The Daily Aztec

A lonely battle

by Staff

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Andrew Huse / Staff Photographer

It’s nearing 8 a.m. and Kelvin Davis is already tired.

He knows what today entails &- a four-hour visit to the doctor’s office that will be filled with needles and medication.

But he wills himself out of bed, gets dressed and heads to the hospital.
It’s a place the San Diego State men’s basketball guard has visited too many times in the past two months. For several weeks, Davis has been poked and prodded and today promises to be no different.

When he arrives, his doctors tell him about his progress, no matter how slow or steady it is. They lead him to a room with several La-Z-Boys and nurses to administer the chemotherapy to treat his cancer.

He takes his injections through a port in his chest and he sits and waits.

Two months before Kelvin Davis started his chemotherapy sessions, his body had let him down. It was 20 games into the basketball season, though, so it had to be the daily grind taking a toll on the then junior.

At least that’s what the team thought.

“It’s a situation that every player goes through,” head coach Steve Fisher said. “Sometimes you have spells where you play well and sometimes you have spells where you don’t. We thought he was going through one where he wasn’t playing well and that was affecting his effort. But it turned out to be a lot more.”

Davis was reluctant to complain and thought his fatigue might have stemmed from his poor diet. He kept pushing but his playing time kept dipping. There were nights in March when he played as little as seven minutes. He went from averaging 10.9 points per game in November and December to a mere 5.1 in the final three months of the season.

“I had to take myself out,” Davis said. “I was getting so tired so quickly and I never knew why.”

Something was seriously wrong with Davis. His neck had swollen and he couldn’t physically turn left.

“If you said something to me I had to turn (to the right),” Davis said. “Nobody ever noticed it because I never brought it to attention. If somebody’s limping you could see it, but they couldn’t notice something like that.”
Davis played in the Mountain West Conference Tournament, logging four points in SDSU’s two games. After the team’s loss in the conference semifinals, Davis told doctors of his troubles. The results of the ensuing tests were disturbing.

“They said my blood count was really low and they were surprised I was still functioning,” said Davis, who was at the hospital for nearly two full days to try and diagnose the problem. “My white cells were high and my red cells were low, and they were twice as low as a normal person’s.”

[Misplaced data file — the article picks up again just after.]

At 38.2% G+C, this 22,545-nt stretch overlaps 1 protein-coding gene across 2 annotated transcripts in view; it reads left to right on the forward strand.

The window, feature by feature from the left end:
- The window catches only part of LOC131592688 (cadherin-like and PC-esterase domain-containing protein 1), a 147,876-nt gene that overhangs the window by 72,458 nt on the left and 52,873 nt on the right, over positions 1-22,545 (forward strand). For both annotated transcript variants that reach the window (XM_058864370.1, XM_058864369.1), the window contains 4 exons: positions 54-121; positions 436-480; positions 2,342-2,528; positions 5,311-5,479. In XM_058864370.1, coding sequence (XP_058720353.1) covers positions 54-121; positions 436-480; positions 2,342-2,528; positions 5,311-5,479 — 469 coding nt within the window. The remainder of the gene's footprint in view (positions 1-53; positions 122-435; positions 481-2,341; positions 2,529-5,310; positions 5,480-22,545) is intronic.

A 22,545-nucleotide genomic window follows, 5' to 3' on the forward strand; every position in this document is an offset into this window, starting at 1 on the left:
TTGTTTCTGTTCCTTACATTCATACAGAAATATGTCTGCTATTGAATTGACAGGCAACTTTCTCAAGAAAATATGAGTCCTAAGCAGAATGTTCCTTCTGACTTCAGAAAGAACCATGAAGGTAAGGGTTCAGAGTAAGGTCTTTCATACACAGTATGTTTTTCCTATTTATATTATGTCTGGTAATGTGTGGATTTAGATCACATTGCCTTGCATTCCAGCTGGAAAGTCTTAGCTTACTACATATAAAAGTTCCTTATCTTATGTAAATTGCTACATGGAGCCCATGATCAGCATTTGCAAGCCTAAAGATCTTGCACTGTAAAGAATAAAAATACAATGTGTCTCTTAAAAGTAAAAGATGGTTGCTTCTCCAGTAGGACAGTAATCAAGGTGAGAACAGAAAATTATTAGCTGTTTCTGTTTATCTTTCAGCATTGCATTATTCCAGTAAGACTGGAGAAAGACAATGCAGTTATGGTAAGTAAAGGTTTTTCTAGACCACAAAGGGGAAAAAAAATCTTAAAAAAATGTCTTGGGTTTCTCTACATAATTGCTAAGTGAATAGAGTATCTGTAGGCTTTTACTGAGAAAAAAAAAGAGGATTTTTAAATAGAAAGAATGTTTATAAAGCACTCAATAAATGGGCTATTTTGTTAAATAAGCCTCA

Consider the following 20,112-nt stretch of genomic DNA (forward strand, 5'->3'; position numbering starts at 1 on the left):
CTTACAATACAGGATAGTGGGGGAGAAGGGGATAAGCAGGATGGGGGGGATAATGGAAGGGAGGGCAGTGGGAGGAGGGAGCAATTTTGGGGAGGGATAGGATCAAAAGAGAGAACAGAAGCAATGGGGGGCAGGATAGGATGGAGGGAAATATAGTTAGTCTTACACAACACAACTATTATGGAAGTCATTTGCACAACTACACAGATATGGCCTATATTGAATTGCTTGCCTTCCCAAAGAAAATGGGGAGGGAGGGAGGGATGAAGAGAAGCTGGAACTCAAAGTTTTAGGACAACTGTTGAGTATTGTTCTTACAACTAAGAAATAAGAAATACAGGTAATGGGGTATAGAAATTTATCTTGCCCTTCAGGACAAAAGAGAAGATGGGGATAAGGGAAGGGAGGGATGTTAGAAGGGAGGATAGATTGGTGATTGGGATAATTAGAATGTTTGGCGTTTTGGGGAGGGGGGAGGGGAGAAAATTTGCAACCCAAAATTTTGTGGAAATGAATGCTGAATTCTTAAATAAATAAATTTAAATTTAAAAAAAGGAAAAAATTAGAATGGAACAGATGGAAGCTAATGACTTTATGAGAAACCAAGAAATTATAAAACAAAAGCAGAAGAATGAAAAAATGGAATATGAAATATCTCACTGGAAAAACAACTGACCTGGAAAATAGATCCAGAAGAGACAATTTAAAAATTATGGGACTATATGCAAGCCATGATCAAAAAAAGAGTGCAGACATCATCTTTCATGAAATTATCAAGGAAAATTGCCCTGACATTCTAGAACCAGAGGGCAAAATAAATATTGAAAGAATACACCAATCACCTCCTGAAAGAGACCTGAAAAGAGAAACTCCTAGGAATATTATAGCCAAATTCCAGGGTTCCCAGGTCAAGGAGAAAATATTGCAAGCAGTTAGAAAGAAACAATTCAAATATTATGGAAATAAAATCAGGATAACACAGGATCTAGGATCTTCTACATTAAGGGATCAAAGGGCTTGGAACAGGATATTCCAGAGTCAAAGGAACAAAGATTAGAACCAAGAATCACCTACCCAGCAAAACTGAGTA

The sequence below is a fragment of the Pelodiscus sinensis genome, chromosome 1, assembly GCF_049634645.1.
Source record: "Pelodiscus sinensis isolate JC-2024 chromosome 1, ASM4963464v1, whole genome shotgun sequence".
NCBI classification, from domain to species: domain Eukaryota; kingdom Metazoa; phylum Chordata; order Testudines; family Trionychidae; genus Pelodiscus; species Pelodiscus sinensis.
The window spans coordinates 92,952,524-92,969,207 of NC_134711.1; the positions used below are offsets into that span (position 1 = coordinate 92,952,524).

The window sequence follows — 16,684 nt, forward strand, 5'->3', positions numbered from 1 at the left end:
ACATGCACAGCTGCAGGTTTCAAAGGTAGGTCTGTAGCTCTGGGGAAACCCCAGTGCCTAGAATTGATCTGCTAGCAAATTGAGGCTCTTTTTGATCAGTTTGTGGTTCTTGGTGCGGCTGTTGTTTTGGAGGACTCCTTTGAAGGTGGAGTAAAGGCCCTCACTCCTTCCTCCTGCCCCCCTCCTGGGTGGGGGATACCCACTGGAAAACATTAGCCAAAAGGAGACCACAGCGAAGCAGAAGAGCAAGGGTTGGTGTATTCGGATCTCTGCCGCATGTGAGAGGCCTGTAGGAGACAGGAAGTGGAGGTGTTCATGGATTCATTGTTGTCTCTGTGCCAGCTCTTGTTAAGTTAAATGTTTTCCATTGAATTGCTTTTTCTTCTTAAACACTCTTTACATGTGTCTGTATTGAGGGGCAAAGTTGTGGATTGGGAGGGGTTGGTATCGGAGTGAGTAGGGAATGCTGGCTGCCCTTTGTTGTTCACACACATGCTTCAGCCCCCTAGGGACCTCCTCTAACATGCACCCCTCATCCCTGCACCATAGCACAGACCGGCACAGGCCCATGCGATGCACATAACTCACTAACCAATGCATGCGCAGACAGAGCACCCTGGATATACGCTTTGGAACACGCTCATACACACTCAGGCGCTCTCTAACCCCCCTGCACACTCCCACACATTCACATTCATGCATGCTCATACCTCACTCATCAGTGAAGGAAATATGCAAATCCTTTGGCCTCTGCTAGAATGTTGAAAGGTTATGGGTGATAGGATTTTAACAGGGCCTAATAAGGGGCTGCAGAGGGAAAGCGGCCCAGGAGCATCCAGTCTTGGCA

In mid-March, Davis found out exactly what it was.

Cancer.

Neck surgery showed Davis had Hodgkin’s lymphoma; the fatigue-causing disease that results in the enlargement of lymph nodes and immune tissues. Following surgery, though, the illness was the least of Davis’ problems.

“After surgery, blood went in my lungs and I was spitting up blood,” Davis said. “I didn’t know what was wrong with me. I was supposed to be in and out; have surgery, find out what I had and leave. I was in the hospital for a week.”

When Davis finally left the hospital, the journey back to the court, and more importantly, full health, had begun. Considered one of the most curable forms of cancer by the American Cancer Society, Hodgkin’s has a one-year relative survival rate of nearly 92 percent. According to the ACS, by 2004, more than 138,000 people had been affected by the disease and survived.

While these statistics were encouraging to Davis, it didn’t make the chemotherapy sessions any more pleasant. Injections delivered through a chest port were not only painful, but physically draining. Davis recalled times when he would come home from a treatment and just crash.

“The first couple of days, it’s terrible,” Davis said.

The treatments numbed his taste buds, making it difficult for the 6-foot-3-inch, 215-pound senior to eat.

“I felt bad,” Davis said. “But I was just happy that I had that. It made me think like, “I got that, well I’d rather have that than be dying or something.'”

After several months of chemotherapy, Davis started to regain the life cancer took from him. While he admits his endurance is still not where he’d like it to be, he’s back out on the court competing with his teammates.

“I didn’t think he’d be able to practice at this stage but he wants to be here and we’ve been told by the doctors that this is good for him and we’re happy to have him,” Fisher said. “It’s a mental thing. If he thinks he can be out here he’s thinking, “Hey, I’ve got this thing under control.’ The doctors feel that’s healthy for him.”

While Davis may be in a fight for his health, on the basketball floor it’s difficult to tell who has the disease. When the team is forced to run wind sprints, Davis is the first one to cross the finish line. When his team needs two points, it’s Davis putting up the runner in the lane.

“It puts a premium on the truly important values of life,” Fisher said. “You complain about all of the little things and you see what’s happened to him and how he’s fought it and fought it and fought it and it tells you that life is pretty good. He’s always got a smile on his face and he’s been good for everybody.”

Against Point Loma Nazarene on Tuesday night, Davis played for the first time since his diagnosis in April. He logged 11 minutes and recorded a rebound and an assist. Despite his 0-4 shooting night, Davis couldn’t have been happier to be back on the court.

“You watch guys in the NBA and it makes you want it even more,” Davis said. “It makes you realize that any day it could get taken away from you. Don’t take it for granted and just go out there and play hard every day.”

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